JimsGemsJimLSmith You write that the Baldrige Criteria can help an organization focus on the customer. Why do you think such a focus is important for manufacturing professionals today? 

If you’re not focused on the customer, you’re not going to be around long. One of my quotes that is used in our quality training is that “customer satisfaction is the barometer by which true quality is measured.” Quality is no longer an element of customer satisfaction, it is fundamental to an organization’s survival. When it comes to quality, the customer’s vote is the only one that really matters. I’ve written pieces published in Quality Magazine’s “Face of Quality” with those themes.

One of the Baldrige Program’s biggest challenges, in my opinion, is helping manufacturers see the value that the Criteria’s organization-wide perspective brings in improving the entire organization’s system end-to-end. From your experience with the Baldrige Criteria, what do you think they offer to organizations that other quality improvement methods like Lean and Six Sigma do not? Or, in other words, what would make a manufacturing professional take a second look at the Criteria? 

The Baldrige Criteria not only focus on quality and leadership but on business results. In addition, they can be used as a model for positive change. Quality professionals need to be the translators (communicators) to senior managers about the value of the Baldrige because there is an alphabet soup out there of various initiatives. There is no silver bullet, but the Baldrige is about as good of a model for change, etc., as there is out there. The others focus at a different level and, for the most part, don’t involve the corner office.

You write that organizations that gain the most benefit from continuous improvement use the Criteria as a model for change. Why is having such a model so important today?

On the subject of continuous improvement, the Baldrige stresses strategic management, knowing what’s important to your organization and the progress you’re making to get there. From that perspective, it is a model that stresses continuous improvement as a way of life. This provides for an organizational culture, which in turn provides the spark for the pursuit of excellence. As Dr. W. Edwards Deming indicated in his 14th point, such a model provides the energy to “get everyone working on the transition.”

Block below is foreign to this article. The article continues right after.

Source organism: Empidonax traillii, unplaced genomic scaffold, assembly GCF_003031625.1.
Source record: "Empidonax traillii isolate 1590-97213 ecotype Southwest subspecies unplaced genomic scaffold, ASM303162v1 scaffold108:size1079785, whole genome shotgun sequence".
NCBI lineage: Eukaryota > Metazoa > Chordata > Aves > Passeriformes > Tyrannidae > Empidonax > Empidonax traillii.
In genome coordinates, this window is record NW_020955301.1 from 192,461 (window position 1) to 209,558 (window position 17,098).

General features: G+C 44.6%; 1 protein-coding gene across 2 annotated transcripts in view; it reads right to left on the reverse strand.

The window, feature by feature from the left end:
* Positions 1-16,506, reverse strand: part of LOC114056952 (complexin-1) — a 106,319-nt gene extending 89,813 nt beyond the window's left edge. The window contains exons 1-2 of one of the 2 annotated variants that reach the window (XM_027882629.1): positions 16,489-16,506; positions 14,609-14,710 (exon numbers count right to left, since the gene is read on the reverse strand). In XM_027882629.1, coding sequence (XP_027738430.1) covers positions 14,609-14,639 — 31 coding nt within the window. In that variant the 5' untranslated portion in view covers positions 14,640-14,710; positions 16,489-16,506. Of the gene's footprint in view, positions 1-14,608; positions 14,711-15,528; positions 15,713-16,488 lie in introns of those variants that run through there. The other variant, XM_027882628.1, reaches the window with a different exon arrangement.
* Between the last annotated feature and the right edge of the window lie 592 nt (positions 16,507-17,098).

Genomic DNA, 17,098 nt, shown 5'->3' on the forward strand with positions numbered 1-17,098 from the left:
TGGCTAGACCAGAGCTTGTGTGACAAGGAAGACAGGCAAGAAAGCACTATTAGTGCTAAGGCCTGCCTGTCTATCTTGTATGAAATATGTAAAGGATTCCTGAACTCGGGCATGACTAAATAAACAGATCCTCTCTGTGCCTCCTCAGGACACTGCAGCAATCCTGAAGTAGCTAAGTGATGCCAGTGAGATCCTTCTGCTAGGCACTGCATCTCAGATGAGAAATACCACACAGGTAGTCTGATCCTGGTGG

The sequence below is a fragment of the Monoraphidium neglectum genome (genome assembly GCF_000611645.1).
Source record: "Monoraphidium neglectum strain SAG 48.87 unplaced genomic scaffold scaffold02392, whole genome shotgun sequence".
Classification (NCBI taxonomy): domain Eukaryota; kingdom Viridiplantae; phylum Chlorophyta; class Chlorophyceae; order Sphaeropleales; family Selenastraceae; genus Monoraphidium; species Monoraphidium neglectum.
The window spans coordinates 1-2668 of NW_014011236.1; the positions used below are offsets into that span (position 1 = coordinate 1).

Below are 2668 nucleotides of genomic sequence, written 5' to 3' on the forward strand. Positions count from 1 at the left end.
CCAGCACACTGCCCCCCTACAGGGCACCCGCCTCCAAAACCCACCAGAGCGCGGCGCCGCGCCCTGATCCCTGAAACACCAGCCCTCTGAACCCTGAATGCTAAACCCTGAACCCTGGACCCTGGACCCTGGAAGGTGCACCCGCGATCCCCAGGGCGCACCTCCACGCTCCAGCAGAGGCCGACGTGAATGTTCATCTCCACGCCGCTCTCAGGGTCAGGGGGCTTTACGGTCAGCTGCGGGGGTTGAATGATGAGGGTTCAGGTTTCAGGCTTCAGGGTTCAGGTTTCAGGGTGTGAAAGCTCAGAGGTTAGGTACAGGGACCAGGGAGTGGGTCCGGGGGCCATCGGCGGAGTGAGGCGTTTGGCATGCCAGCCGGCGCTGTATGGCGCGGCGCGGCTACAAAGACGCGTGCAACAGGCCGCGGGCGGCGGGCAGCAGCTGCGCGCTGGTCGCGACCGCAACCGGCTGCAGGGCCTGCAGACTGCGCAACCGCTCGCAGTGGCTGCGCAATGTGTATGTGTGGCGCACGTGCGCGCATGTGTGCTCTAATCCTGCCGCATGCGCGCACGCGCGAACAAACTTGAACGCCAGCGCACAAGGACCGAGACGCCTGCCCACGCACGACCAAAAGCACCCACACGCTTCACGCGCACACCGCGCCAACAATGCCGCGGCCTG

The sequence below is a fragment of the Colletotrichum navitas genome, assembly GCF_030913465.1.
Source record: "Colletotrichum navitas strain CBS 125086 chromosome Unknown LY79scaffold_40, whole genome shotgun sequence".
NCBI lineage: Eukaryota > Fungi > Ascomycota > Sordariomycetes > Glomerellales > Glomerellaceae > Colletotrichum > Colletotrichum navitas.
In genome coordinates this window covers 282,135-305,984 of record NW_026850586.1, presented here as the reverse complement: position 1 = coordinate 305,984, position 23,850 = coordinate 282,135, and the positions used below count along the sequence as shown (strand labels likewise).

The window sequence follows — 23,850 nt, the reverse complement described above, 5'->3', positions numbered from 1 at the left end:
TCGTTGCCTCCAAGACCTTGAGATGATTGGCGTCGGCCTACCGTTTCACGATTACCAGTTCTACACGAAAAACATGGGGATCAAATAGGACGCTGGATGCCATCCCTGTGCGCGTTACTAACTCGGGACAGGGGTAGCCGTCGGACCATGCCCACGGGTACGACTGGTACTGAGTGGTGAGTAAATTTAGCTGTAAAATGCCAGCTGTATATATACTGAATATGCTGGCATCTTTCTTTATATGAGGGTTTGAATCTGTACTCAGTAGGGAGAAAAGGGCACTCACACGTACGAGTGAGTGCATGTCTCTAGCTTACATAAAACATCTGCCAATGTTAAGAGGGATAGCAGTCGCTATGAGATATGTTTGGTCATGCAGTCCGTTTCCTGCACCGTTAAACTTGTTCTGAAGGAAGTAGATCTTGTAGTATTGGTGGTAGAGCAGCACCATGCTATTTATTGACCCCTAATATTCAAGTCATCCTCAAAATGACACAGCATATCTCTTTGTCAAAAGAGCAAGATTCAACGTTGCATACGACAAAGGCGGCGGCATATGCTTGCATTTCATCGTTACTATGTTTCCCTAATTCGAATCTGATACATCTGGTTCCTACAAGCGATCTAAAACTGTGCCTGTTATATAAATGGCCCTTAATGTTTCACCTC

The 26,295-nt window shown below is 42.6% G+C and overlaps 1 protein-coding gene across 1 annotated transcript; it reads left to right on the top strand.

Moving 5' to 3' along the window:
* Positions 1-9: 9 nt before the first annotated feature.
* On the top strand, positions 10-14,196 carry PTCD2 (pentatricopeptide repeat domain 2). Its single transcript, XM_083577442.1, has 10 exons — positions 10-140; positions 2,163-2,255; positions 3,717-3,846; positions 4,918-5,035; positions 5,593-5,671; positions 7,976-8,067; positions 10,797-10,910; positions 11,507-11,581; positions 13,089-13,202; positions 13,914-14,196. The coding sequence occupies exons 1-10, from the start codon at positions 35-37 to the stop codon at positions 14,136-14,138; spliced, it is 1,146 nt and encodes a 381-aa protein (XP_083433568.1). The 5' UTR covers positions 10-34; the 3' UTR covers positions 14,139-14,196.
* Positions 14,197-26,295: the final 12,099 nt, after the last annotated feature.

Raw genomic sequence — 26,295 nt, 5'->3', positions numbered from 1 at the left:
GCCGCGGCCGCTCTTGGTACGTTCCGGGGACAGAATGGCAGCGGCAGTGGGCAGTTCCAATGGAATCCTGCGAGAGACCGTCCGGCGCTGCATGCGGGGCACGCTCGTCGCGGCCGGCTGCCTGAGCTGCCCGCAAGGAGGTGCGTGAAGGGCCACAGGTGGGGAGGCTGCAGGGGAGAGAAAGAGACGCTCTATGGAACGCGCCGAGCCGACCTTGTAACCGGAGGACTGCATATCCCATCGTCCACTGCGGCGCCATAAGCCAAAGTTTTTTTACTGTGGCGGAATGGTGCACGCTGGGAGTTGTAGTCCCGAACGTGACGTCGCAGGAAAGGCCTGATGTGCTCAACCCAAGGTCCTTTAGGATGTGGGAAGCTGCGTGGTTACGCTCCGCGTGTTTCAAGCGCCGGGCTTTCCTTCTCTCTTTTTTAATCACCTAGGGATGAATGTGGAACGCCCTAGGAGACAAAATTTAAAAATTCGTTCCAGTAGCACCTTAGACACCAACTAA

Part of the law that established the Baldrige Program and Criteria was for role-model organizations to share best practices for benchmarking. What’s the importance of such benchmarking today?

Benchmarking has been around for a while (I was corporate benchmarking and continuous improvement manager at my company back in 1996, so I know just enough to be dangerous), but it can be an expensive venture. However, the requirement that Baldrige winners share their best practices allows most everyone to learn (inexpensively) from the best. The danger of benchmarking (as Juran and Deming indicated) is for companies that do not fully understand their own processes. For instance, when Motorola received the Baldrige Award in 1988, the best practice was Six Sigma. Many companies have fallen short of implementing a similar program because of lack of understanding of what it really takes to implement such a program. I was involved at my company when we implemented a MAJOR initiative, but it still took us awhile to get ready before we embarked on such an aggressive effort.

When organizations question why they might consider doing a Baldrige self-assessment or applying for Baldrige Award feedback, we often ask the leaders how they know how they are doing without such an assessment. Such conversations have led to discussions of organizations measuring the right things at the right time and gathering data to use for action. What do you see as the importance of measurement systems?

The problem most organizations have is overestimating their performance in a lot of things. This is true whether it is technical or behavioral. The problem rests in two camps.

Senior management may have their heads in the sand in the first place. Many of those managers came up through the organization and likely had a good feel for the environment, but they have been isolated, with their paradigms somewhat frozen in time. Most companies have developed stop-light metrics to give themselves a better understanding, but for most, it has not been a success. Way too many (often confusing) metrics may hide the most important elements of a business.

In the second camp are the quality professionals. They know what’s going on but either don’t know how to effectively tell their managers or are too afraid to do so. One of the most valuable functions a quality professional has is to “tell the emperor he is naked.” A company can’t get better (or know what is important to work on) without an accurate picture of what’s happening. Therefore, it is essential to have a clear understanding of internal and external business practices, etc., via application of assessments done accurately and without bias.

Jim L. Smith is an ASQ Fellow, former examiner for the Illinois Performance Excellence Program (a member of the Alliance for Performance Excellence, a network of Baldrige-based programs), and president of Jim Smith Quality.

What are your insights into why an organization should consider the Baldrige Criteria as a quality systems model?